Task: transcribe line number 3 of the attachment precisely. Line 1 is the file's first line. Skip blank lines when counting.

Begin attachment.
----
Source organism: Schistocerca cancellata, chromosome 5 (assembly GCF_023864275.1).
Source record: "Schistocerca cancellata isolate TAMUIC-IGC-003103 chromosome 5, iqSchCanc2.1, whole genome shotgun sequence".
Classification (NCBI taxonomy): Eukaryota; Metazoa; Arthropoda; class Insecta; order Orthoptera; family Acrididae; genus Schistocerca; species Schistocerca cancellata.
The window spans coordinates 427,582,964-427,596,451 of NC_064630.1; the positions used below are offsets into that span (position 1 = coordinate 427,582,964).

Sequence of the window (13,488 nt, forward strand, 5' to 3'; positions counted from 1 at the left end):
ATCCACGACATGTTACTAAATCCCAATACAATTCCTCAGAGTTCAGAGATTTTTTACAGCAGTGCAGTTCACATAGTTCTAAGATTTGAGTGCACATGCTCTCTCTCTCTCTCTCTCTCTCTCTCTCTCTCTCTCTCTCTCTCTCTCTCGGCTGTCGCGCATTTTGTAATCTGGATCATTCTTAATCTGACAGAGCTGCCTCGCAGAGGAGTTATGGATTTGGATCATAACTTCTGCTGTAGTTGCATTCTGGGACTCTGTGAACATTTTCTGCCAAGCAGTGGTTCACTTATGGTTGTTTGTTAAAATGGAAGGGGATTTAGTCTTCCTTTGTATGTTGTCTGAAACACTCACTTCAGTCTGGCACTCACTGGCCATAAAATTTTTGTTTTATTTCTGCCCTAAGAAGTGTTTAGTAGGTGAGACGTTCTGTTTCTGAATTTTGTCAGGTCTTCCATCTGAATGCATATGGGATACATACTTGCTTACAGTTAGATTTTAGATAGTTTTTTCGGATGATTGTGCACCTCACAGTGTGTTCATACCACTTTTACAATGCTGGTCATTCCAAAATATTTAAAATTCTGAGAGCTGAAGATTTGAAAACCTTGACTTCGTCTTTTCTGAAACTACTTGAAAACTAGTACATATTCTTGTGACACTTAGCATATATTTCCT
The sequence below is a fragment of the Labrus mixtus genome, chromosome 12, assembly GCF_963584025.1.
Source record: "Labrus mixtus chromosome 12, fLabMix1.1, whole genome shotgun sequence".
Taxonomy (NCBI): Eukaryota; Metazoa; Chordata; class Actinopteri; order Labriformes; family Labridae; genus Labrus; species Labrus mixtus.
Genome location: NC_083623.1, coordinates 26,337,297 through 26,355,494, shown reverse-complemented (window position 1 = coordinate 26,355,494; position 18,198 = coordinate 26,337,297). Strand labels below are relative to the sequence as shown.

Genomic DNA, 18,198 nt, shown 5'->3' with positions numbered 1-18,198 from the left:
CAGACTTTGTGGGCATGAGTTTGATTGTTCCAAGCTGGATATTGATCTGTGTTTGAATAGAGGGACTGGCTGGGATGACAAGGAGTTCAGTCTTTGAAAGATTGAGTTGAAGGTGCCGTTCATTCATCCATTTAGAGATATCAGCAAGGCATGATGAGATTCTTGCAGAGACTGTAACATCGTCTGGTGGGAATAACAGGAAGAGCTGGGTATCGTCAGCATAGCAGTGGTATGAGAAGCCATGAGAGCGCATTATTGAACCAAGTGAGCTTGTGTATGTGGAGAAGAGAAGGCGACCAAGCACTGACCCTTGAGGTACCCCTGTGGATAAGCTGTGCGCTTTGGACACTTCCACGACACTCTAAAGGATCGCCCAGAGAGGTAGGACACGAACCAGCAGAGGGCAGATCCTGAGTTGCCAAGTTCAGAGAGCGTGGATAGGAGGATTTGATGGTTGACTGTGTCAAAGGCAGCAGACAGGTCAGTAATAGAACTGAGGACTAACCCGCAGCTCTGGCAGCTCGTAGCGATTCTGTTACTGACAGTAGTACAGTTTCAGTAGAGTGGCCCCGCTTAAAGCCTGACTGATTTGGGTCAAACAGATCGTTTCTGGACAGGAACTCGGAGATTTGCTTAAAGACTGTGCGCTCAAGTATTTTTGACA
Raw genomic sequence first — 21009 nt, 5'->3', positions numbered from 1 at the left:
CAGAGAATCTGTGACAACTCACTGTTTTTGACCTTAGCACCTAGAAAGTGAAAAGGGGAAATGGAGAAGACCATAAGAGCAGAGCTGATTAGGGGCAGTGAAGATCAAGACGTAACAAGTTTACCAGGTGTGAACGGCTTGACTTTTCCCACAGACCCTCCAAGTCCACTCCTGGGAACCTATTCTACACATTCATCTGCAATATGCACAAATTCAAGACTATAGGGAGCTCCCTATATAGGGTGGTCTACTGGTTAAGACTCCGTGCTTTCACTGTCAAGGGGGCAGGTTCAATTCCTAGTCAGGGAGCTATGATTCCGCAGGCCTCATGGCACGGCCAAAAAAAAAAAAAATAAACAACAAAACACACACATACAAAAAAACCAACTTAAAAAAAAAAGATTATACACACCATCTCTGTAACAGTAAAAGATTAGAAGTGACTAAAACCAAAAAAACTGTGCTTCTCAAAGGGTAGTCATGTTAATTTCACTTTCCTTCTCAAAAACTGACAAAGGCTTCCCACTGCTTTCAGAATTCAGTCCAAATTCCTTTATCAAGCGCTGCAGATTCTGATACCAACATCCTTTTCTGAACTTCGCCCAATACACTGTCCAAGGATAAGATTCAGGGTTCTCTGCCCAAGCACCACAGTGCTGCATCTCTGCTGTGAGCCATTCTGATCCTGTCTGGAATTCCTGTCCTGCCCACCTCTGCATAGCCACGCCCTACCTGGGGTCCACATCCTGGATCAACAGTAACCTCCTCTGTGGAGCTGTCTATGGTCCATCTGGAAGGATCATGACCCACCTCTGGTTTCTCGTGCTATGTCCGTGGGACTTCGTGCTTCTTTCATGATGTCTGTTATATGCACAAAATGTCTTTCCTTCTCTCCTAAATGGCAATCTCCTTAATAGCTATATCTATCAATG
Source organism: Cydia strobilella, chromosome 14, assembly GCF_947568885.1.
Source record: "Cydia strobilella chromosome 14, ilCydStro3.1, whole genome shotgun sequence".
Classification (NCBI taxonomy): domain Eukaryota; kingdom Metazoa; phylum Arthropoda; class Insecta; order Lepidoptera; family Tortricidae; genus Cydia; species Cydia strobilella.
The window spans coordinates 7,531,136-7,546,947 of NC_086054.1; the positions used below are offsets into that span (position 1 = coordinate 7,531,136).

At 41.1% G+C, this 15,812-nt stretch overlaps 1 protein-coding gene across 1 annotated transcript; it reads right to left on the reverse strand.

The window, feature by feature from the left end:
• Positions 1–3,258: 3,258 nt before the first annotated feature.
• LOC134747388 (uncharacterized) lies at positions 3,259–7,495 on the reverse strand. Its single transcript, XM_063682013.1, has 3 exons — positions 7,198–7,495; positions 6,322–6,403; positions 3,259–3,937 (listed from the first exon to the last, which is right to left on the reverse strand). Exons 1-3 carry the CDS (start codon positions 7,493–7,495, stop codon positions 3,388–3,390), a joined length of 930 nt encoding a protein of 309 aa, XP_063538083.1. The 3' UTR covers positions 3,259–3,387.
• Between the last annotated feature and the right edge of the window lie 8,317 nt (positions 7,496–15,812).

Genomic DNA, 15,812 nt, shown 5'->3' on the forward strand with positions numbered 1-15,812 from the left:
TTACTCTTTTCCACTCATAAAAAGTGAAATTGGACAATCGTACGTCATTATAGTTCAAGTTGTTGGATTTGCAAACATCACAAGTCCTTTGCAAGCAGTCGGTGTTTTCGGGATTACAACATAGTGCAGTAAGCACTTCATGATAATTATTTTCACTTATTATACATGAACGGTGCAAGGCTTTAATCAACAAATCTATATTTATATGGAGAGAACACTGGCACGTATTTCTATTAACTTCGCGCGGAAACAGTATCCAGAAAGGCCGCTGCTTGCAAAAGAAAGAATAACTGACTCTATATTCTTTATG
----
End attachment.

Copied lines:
Classification (NCBI taxonomy): Eukaryota; Metazoa; Arthropoda; class Insecta; order Orthoptera; family Acrididae; genus Schistocerca; species Schistocerca cancellata.